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As deplorable as we Badwhites are, our medieval forebears were deplorabler. Here’s one: Geoffrey le Barbu (“the Bearded”), Count of Anjou, around a.d. 1065: Now that’s Badwhite! (Geoffrey, by the way, was a great-granduncle of the English King Henry II, first of the Plantagenet Dynasty. His younger brother, who rejoiced in the epithet Fulk the... Read More
I’ve met more than my share of famous people, just because I’ve lived mostly in big metropolises and hung around with journalists a lot. Among those encounters: one with His Holiness the Dalai Lama, back in 1984. I wrote up an account in a column back in 2003. Well, His Holiness is still among us... Read More
chinastillalmosttotallychinese
The current (November 19th-25th) issue of The Economist has a striking long article about Chinese — more precisely, ChiCom — nationalism. Bottom line: it’s racial. I’ve made this point myself, e.g. in my 2001 China Diary: (You can argue that it’s really ethnic, not racial. After 4,000 years of absorbing border tribes and enduring long... Read More
John Derbyshire teaching English (but not spying) in Communist China, Christmas 1982.
Thirty-three years ago I was teaching English at a college in provincial China. This was the early post-Mao period, and foreigners were a rarity outside the big cities. I think I was the only one resident in that town since the Russians had left twenty years previously. I was on friendly terms with some of... Read More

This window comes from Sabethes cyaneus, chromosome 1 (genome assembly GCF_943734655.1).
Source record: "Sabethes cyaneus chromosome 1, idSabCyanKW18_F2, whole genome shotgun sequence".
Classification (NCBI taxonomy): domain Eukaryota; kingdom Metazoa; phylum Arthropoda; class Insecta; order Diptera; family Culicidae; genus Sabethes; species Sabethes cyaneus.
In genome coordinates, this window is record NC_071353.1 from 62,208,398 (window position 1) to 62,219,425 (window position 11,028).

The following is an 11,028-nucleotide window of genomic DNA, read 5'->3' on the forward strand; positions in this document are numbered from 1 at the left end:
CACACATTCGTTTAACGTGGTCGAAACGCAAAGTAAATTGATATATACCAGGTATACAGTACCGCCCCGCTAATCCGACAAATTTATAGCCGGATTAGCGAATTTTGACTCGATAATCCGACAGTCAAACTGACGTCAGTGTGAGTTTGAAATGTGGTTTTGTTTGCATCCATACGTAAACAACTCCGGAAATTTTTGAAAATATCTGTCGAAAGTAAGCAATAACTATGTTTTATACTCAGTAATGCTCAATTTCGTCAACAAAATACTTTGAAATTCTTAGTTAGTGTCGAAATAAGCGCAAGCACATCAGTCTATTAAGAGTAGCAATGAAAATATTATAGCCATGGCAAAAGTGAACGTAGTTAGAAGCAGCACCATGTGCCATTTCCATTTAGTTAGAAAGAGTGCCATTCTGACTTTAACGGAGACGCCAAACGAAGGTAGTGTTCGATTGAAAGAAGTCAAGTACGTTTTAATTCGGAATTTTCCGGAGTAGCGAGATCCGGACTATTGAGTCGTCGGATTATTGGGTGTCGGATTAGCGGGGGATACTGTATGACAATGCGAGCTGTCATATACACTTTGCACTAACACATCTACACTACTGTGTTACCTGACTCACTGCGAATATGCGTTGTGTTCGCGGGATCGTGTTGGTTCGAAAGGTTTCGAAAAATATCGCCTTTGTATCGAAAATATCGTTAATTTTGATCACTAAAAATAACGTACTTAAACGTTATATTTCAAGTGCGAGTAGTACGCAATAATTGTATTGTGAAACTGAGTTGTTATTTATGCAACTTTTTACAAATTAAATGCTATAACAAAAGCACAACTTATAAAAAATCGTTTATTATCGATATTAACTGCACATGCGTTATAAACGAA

The thorny tangles of identity, ethnicity, nation, and race, are made thornier under a state ideology based on utopian fantasies and the denial of reality. Sound familiar? It should; it’s what we write about here at VDARE.com. As a mind-clearing exercise, it helps to occasionally step back from our domestic broils to look at how... Read More
Hong Kong, in long historical perspective.
History is full of strange folds, wrinkles, and repetitions. Consider for example the following true story. There was once a great empire of the despotic-bureaucratic sort. It had enjoyed centuries of glory; but at last came corruption, political paralysis, foreign incursions, and fragmentation. As the empire entered its long decline, a much smaller nation of... Read More
… to politics in a postindustrial society.
Wednesday this week marks the 25th anniversary of the Chinese army’s retaking Tiananmen Square from anti-regime protestors, an event known to Chinese by the date as “6/4.” The first thing to be said about this is that if, like me, you welcome summer by reading a good thick middlebrow novel, here’s just the thing. Not... Read More